can give me any story where Greece returns to prosperity or a halfway

:10:16.:10:19.

acceptable situation staying within the euro, I would be happy to

:10:19.:10:23.

reconsider, I haven't seen that story. Can you imagine such a story,

:10:23.:10:27.

Giorgos Papakonstantinou? I do, I deliver here with Paul, I think

:10:27.:10:30.

that clearly we need much more time than what the current programme

:10:30.:10:34.

gives us, to put the finances in order. But we are very close to

:10:34.:10:38.

running a primary surplus. The main problem is the economy isn't

:10:38.:10:41.

growing, and the economy isn't growing, it wasn't growing before

:10:41.:10:46.

the bail out. We were actually in recession since 2008. Before we

:10:46.:10:50.

started the austerity package. Clearly the austerity package has

:10:50.:10:54.

made things much worse. We need growth. Growth needs to come with

:10:54.:10:57.

the help of our European partners, through some kind of a growth

:10:57.:11:02.

package. With confidence returning and investment flowing back in. We

:11:02.:11:05.

have a privatisation programme, which should attract foreign

:11:05.:11:09.

investment. For all this to work you have to have a stablised

:11:09.:11:12.

situation, at the moment Europe is not giving the right signals. There

:11:12.:11:17.

has been some progress in improving the institutional architecture, but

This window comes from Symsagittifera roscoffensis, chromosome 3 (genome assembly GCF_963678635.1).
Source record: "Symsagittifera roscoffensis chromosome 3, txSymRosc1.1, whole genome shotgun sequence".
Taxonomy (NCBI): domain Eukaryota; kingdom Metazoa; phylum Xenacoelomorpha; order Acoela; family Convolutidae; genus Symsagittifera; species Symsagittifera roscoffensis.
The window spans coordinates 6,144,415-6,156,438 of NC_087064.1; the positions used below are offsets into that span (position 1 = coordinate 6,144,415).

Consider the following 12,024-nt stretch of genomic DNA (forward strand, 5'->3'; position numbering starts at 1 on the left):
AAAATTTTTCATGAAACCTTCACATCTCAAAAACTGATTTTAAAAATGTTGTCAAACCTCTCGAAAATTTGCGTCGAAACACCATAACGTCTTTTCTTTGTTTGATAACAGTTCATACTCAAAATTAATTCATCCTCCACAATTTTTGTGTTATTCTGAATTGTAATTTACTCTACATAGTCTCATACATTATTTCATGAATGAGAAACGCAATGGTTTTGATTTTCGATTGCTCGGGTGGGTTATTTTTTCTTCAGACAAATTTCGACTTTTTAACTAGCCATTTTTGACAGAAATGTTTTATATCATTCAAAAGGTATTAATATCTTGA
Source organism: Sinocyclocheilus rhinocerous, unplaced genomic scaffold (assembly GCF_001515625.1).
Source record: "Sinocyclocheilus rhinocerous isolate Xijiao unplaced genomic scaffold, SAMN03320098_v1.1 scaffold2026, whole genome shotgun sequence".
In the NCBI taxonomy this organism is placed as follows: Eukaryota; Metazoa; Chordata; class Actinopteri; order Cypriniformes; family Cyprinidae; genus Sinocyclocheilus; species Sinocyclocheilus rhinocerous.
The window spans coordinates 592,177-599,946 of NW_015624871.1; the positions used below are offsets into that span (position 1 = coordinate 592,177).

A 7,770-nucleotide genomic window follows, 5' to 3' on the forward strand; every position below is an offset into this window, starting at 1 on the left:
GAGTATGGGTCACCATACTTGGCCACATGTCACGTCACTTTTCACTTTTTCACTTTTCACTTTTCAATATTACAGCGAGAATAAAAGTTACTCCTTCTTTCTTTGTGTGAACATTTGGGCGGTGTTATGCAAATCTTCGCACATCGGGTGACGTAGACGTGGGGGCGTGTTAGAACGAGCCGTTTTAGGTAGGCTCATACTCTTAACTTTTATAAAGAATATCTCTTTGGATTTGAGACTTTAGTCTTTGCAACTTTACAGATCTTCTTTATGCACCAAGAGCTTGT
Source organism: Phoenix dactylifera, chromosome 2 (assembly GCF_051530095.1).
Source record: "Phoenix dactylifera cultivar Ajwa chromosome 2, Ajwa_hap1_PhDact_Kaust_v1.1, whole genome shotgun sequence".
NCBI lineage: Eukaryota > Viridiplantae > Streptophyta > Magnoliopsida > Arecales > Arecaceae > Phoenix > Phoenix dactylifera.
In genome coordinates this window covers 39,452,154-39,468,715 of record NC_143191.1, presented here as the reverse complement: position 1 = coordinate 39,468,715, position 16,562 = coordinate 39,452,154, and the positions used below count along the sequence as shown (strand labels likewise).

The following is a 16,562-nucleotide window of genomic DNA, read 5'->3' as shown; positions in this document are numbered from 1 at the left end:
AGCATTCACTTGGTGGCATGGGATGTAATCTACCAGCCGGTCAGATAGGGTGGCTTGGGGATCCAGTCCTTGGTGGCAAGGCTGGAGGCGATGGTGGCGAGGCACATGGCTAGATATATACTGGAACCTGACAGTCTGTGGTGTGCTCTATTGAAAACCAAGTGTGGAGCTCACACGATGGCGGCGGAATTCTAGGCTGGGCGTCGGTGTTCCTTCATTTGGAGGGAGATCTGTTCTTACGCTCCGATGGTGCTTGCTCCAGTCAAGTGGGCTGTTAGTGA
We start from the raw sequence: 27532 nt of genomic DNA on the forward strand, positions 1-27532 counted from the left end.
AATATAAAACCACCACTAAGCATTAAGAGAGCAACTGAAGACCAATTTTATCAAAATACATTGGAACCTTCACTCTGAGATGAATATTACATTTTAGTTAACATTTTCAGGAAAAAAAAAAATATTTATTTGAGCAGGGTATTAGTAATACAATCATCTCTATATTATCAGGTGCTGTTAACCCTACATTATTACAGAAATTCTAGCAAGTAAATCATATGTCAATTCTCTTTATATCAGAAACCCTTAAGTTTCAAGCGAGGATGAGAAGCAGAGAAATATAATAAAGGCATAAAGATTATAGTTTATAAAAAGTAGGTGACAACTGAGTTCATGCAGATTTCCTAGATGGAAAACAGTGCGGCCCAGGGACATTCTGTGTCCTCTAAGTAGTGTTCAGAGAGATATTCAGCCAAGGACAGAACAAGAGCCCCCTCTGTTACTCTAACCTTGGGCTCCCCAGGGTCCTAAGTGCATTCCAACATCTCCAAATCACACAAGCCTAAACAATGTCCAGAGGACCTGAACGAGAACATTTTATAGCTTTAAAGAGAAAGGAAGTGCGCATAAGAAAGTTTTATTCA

:11:17.:11:22.

not enough. And the big moves have not been made yet. I'm hopeful that

:11:22.:11:26.

there is a wind of change in Europe at the moment, following also the

:11:27.:11:32.

French election, which will change the emphasis away from exclusively

:11:32.:11:38.

looking at austerity, and balancing it more with growth, and having the

:11:38.:11:42.

banks being able to bring the liquidity into the system. At the

:11:42.:11:46.

moment you have both the demand not being there, because wages and

:11:46.:11:52.

salaries have been cut, and a banking system not funking, which

:11:52.:12:00.

doesn't provide working cap -- functioning which doesn't provide

:12:00.:12:03.

working capital. How close are things to not working there?

:12:03.:12:07.

have had a fragmented result, from an election, and we have an

:12:07.:12:11.

election where the result is hanging in the air. The polls at

:12:11.:12:19.

the moment give the Conservatives and the left parties pretty much

:12:19.:12:26.

equal results. So it is touch and go, where this will go, it is clear

:12:26.:12:29.

the problems are too big for one party to shoulder this. We tried

:12:29.:12:34.

this for two years, we had an absolute majority in parliament and

:12:34.:12:40.

we failed. That is the point, my sense is, in fact, the coalition in

:12:40.:12:44.

Greece was doing all of the things it was asked to do. The trouble is